In academia, the archive had been a dominating subject for social scientists studying modernity over the past three decades. Under the influence of philosophers like Walter Benjamin and Michel Foucault, the classification and categorization of information came to the fore as a central subject of intellectual inquiry. Museums followed the trend and, over the following decades, started hosting shows devoted to archives. Over the past couple of years, the focus seems to have shifted onto creating interactive and artful interfaces to the archive, with an eye to combining functionality and beauty.
digitalSSM is the name of Sakıp Sabancı Museum's ambitious digitalization project.
On the front page a picture of Emirgan, taken in the 1950s, invites visitors inside. This image of the neighborhood where the physical museum is located defines the experience from the beginning: The innocent image emanates an air of nostalgia.
"digitalSSM, implemented by the SSM in collaboration with Sabanci University Information Centre, is a pioneering project in Turkey, encompassing the transfer of all the collections and archives of a museum to the digital media," according to the digitalSSM website. The digital archive consists of more than 77,000 high resolution images and features the contents of the Museum's Arts of the Book and Calligraphy Collection, the Painting Collection, the Abidin Dino Archives and the Emirgan Archives.
Curator of the calligraphy and the arts of the book collections Ayşe Aldemir Kilercik and archive manager Osman Serhat Karaman have worked meticulously on the digitalization project, aware of its potentials and pitfalls. The visual interface of digitalSSM is austere and dry, which turns the experience into a scholarly, rather than touristic one.
"The scanning and archiving processes were in conformity with international standards, and the 'CONTENTdm' software used by Yale University, Purdue University and other prominent universities and institutions was adopted," the project managers say. "The software, which will provide worldwide access to SSM collections and archives, is endowed with a user-friendly advanced keyword search system. The digitalSSM project's aim is to make a contribution to Turkey's cultural heritage by providing a significant source to the use of scholars, researchers, curators, collectors, art history students and fans of Turkish and Islamic art in Turkey and abroad."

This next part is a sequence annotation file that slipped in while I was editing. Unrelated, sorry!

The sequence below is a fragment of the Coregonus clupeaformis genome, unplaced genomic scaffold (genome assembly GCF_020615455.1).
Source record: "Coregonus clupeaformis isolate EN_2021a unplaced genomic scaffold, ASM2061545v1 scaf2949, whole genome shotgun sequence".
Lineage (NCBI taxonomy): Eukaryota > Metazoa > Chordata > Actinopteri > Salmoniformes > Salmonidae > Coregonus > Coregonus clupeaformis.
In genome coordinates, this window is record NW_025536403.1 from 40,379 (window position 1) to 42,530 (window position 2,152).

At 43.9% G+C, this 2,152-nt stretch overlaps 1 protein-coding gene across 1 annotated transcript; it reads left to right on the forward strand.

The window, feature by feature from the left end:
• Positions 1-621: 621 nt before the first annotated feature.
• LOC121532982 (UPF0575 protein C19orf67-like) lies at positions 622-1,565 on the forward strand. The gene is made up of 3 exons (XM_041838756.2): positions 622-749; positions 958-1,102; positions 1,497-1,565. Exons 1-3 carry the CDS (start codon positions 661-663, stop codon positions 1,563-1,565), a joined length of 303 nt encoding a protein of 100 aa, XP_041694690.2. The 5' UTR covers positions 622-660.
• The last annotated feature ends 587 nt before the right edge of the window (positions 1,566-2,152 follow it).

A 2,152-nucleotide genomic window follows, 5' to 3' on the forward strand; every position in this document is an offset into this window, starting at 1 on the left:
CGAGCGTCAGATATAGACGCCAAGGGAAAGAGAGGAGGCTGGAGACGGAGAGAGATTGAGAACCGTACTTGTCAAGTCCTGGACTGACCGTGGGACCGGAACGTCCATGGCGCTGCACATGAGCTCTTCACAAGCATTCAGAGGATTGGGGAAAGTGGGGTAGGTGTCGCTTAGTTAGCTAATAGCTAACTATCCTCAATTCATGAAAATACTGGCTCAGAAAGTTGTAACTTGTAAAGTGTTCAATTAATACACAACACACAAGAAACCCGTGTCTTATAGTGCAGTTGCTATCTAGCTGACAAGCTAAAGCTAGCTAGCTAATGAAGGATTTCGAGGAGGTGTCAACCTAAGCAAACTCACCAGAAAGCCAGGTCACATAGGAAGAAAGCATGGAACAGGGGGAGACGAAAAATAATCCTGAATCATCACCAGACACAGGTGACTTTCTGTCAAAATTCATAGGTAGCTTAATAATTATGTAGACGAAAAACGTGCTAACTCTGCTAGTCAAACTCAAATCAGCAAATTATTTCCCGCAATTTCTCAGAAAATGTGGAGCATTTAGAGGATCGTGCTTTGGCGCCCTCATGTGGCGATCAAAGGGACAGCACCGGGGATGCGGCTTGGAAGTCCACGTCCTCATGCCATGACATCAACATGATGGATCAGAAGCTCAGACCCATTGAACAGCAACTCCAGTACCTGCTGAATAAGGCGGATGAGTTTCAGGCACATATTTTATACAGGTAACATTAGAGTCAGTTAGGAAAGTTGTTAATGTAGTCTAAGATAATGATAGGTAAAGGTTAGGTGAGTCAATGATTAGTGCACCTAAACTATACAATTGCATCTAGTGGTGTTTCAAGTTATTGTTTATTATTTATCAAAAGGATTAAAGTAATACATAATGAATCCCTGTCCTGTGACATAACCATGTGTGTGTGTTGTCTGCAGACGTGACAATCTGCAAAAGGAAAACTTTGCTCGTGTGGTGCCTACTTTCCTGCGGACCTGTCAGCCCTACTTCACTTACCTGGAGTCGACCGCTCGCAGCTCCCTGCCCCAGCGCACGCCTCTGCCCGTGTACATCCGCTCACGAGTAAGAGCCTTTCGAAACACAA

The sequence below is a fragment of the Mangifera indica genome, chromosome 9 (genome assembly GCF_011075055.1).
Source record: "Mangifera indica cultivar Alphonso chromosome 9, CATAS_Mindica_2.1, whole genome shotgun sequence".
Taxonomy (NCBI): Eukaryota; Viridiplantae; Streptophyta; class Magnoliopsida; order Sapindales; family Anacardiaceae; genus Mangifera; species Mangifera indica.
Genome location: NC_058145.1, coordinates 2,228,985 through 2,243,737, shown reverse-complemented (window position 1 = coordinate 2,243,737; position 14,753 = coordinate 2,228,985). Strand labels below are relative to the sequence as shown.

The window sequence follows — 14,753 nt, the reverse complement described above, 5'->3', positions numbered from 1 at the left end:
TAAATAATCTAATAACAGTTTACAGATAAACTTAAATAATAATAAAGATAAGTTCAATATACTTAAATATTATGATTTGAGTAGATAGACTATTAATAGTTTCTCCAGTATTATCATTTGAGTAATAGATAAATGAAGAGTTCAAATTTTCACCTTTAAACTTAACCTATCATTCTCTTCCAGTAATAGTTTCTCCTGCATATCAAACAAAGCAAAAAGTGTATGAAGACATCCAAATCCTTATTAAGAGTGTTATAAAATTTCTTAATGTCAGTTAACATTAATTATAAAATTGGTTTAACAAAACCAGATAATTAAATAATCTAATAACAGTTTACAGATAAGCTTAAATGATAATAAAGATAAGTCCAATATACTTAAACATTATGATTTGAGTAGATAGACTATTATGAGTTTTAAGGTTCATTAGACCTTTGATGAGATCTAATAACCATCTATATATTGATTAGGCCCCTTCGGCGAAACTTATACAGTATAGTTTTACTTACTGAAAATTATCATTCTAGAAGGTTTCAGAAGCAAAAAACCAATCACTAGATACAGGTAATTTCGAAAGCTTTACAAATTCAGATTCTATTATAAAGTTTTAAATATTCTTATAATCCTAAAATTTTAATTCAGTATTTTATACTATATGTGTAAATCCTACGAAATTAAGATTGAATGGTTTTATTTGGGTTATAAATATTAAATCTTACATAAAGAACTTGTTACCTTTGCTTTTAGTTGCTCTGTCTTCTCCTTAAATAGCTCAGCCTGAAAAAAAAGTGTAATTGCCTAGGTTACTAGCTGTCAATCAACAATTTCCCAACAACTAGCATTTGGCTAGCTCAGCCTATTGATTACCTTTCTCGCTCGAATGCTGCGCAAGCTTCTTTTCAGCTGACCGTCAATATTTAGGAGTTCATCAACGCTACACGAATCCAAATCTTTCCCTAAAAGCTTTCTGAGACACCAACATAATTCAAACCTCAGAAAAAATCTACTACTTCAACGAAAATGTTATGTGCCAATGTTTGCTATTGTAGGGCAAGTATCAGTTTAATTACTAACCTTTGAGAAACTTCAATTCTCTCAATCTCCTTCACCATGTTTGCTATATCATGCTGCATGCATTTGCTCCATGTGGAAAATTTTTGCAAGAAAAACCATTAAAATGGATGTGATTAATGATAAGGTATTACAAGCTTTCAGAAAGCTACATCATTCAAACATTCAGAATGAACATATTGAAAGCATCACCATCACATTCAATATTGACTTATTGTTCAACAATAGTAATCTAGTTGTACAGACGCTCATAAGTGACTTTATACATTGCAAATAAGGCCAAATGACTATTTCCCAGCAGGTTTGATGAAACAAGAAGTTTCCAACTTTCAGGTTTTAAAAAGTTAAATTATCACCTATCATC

The museum's The Arts of Book and Calligraphy Collection offers copies of calligraphic compositions, albums, panels, imperial ciphers and copies of the Quran. The digitized collection featuring works by calligraphers dating from the 14th to 20th centuries is browsable by topics: "Amme Cüzü," "Berat," "Dela'ilü'l-Hayrat," "Enam-ı Şerif," "Ferman," "Hilye-i Şerif," "Kıt'a," "Kuran-ı Kerim," "Levha" and "Murakka." In the Quran section, there are digitized copies of the book by calligraphers Derviş Ali, Hüseyin Efendi, Kebecizade Mehmed Vasfi Efendi, Mustafa Hamid Boyabadi and Kadıasker Mustafa İzzet Efendi, Şeyh Hamdullah, Ağakapılı İsmail Efendi, Bakkal Hacı Ahmed Arif Efendi and Ebubekir Raşid Efendi, among others.
A tap on the preferred Quran brings the visitor to a new interface where the contents of the book are presented as thumbnails. Visitors can search inside books and save important pages for future use.
The museum's Painting Collection can be browsed under a different section. The collection that features paintings by Raphael, Konstantin Kapıdağlı, Osman Hamdi Bey, Fausto Zonaro, Ivan Ayvazovski, Şeker Ahmed Paşa, Süleyman Seyyid, Nazmi Ziya Güran, İbrahim Çallı, Feyhaman Duran and Fikret Mualla among many others focuses on the years between 1850 and 1950 and the period of early Western style Turkish painting. Here I viewed "The Artist Girl and Her Atelier," a painting by Halil Paşa that depicts an Ottoman woman painting in her traditionally furnished room. It was accompanied by a lengthy text describing the artist's life and significance of this particular work.
The Abidin Dino Arcive of digitalSSM features drawings and texts by the artist as well as his correspondence with his friends and his wife Güzin Dino. Among many interesting documents here is a digitalized copy of late novelist Yaşar Kemal's letter to the artist from Cambridge. Dated April 10, 1963, the letter discusses the translation of Kemal's books for French publishing house Gallimard. The letter has been scanned and stored in PDF format and it is a joy to read the great novelist's letter in its original form.
The final section of digitalSSM is the Emirgan Archive featuring photographs of the neighborhood from the early 1900s. Those images show ferries and wooden houses and street views of a beautiful village. Those photographs may, and should, inspire in some a desire to visit the latest exhibition at Emirgan's Sakıp Sabancı Museum.